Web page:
I borrowed this phrase from the recently deceased Canadian painter Robert Genn who believed that there is only so much we can learn about how to paint from the many fine instructors and resources available today. The true learning comes from going off on our own and just doing it - Go to your room!

I have had the good fortune to take instruction from outstanding artists in Canada and the USA. I continue to work on my own development ( Going to MY room!) . I share, through this blog and workshops, what I have learned and what others have shared with me.

I created this blog primarily for those attending my workshops to keep in touch and to further share as we grow together. If others are interested in following that would be great.

Enjoy the journey.

Wednesday 15 July 2020

More gouache learning

Lake Shapes   quick gouache sketch on mdf  6x12
I continue to work in gouache, both in-studio and plein air. I am really enjoying the simplicity of it for small sketches and think that the small plein air kit I have put together is going to be my go-to kit for travel.  Also, the medium seems suited to my growing interest towards more stylized work with bold brushstrokes.  It also suits my apparent need to work quickly .

I have been working on watercolour paper, on Canson Illustration Board, on MDF board and on Multi-Media Board. Each brings a unique working experience.  I am also applying Liquatex Clear Gesso on many of the boards to add tooth.  I am experimenting with thin transparent first layers then adding the whites and other opaques for second layers. As a thin layer it feels and looks like the transparency of watercolours.

I still want to be able to frame without glass and so continue to experiment with different finishes looking for those that do no re-activate the paint. The hair spray, two to three layers, does a reasonably good job, but if I am aggressive with water I can reactivate areas. The acrylic polymer also creates a secure finish but if I over-brush the application it will blur some edges.

The best spray fixative so far has been Krylons Kaymar Varnish which is not as difficult to work with as others tried and has done a good job sealing the surface.

Using Kamar Varnish out of doors 

My Saskatchewan friend and artist, Delee Grant, recommended I try cold wax medium. Have some in BC but did not want to buy more in Ontario. So wondered what else might be like wax, thick with a low moisture content. I looked up and was staring right at a jar of  acrylic heavy body matt gel. I tried it and if applied carefully it works great to secure the paint while still leaving a mat finish associated with gouache.

Another change is I replaced my StayWet palette box with 9x12 disposable palette paper. An added move to simplicity.

I have been asked about the palette box I am using and purchased on Amazon. I am working with dried gouache that reactivates as needed - so no worry about drying out and I have been working some in full sun.

Using fine Sharpie pen for sketch   on water colour paper

8x10 on illustration board

Quick sketches on water colour paper

Saturday 4 July 2020

Taking a run at GOUACHE

Red Evening  Gouache  on mdf 8x10

Working in gouache for plein air sketches has become more popular in recent years.  There is some great work done by Scott Christensen Kathleen Dunphy  and Carol Marine to name a few. In this time of Covid, with no workshops and little gallery activity, I am finding time to play and try new things. So why not try gouache.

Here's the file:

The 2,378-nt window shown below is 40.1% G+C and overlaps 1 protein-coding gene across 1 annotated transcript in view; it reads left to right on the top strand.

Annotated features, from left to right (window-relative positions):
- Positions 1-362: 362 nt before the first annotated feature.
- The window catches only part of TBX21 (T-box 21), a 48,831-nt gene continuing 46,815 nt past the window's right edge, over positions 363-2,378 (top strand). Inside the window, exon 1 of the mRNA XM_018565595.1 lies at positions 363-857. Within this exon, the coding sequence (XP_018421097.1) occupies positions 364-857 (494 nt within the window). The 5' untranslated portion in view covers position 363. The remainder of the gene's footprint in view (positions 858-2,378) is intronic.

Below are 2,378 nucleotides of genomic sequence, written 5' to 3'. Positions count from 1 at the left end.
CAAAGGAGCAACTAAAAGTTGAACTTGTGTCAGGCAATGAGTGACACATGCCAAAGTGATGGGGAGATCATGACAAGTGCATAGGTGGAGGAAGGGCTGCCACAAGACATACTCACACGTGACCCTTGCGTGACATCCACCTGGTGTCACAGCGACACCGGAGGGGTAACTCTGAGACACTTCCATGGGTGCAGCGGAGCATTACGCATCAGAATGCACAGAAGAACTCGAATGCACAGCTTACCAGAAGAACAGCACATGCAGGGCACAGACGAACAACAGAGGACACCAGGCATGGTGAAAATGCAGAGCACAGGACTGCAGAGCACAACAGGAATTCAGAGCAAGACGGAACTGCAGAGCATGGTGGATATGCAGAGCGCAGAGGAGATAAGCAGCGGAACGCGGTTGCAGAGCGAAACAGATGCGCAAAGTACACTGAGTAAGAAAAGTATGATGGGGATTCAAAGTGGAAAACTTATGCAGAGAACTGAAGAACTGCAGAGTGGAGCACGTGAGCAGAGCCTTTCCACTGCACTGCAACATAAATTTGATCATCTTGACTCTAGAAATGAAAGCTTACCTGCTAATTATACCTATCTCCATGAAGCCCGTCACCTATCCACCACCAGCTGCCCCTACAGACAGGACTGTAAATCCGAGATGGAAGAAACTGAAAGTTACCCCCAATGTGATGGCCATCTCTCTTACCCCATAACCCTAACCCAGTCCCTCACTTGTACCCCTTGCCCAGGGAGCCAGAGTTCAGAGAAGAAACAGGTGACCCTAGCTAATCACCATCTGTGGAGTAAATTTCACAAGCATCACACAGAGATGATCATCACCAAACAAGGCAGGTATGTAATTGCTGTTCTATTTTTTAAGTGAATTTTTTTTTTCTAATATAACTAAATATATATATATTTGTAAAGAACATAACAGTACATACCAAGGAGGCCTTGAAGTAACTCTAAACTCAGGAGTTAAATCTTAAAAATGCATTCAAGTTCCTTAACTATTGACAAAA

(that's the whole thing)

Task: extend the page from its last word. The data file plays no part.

I worked in gouache at the Watts Atelier in California a decade ago. A gouache class was recommended before working in oils - as the gouache can be reactivated and blended making a good first step in portraiture etc. I can remember enjoying the medium. Today my interest would be in plein air landscape, working with a fast drying medium requiring a limited amount of equipment.

My grand daughter using gouache at the Watts Atelier a decade ago
So I explored what others were using for supplies and equipment. I tried a variety of approaches. I still had a selection of tubes from my Watts days that felt OK. In the end I settled on working with gouache in dried form in a small watercolour palette. I dug out my 9x12 Gorilla box which I had not used in a decade and found I could carry everything I needed - paint tubes, paint palette , mixing surface, brushes, drawing needs, water mister and water bottle and a mix of 6x8 and 8x10 painting surfaces. If I could make the medium work I had the makings of a small, light, self-contained system with only a tripod to add. Great for easy carry and quick set up.

My next issue was the surface and the general need to frame the pieces behind glass. Most would be simple sketches on watercolour paper but hoped that I could work on surfaces and seal them to avoid the need for glass. I worked on mdf board, illustration board and terra skin ( stone paper). Each was a unique experience with a unique result. The paint reactivates immediately on contact with water. I first tried lightly brushing an isolation coat (a sealing coat used on acylic paintings) with a soft brush. Seals well but cannot avoid activating some of the paint. Also results in a semi gloss finish which is not what a lot of gouche painters want - they like it flat. I , on the other hand , I like some degree of finish.  So then I tried hair spray ( what I use to secure a graphite or charcoal sketch).  One spray reduced the activation but two or three make the paint more secure. With that I could apply an isolation coat without difficulty - so I had an option for hanging without glass.  I also tried an acrylic based varnish spray wich worked well - but even in an open garage was difficult to cope with. But at least I know that I have choices if I wish to hang without glass.

Sketch with acrylic marker  working on illustration board 8x10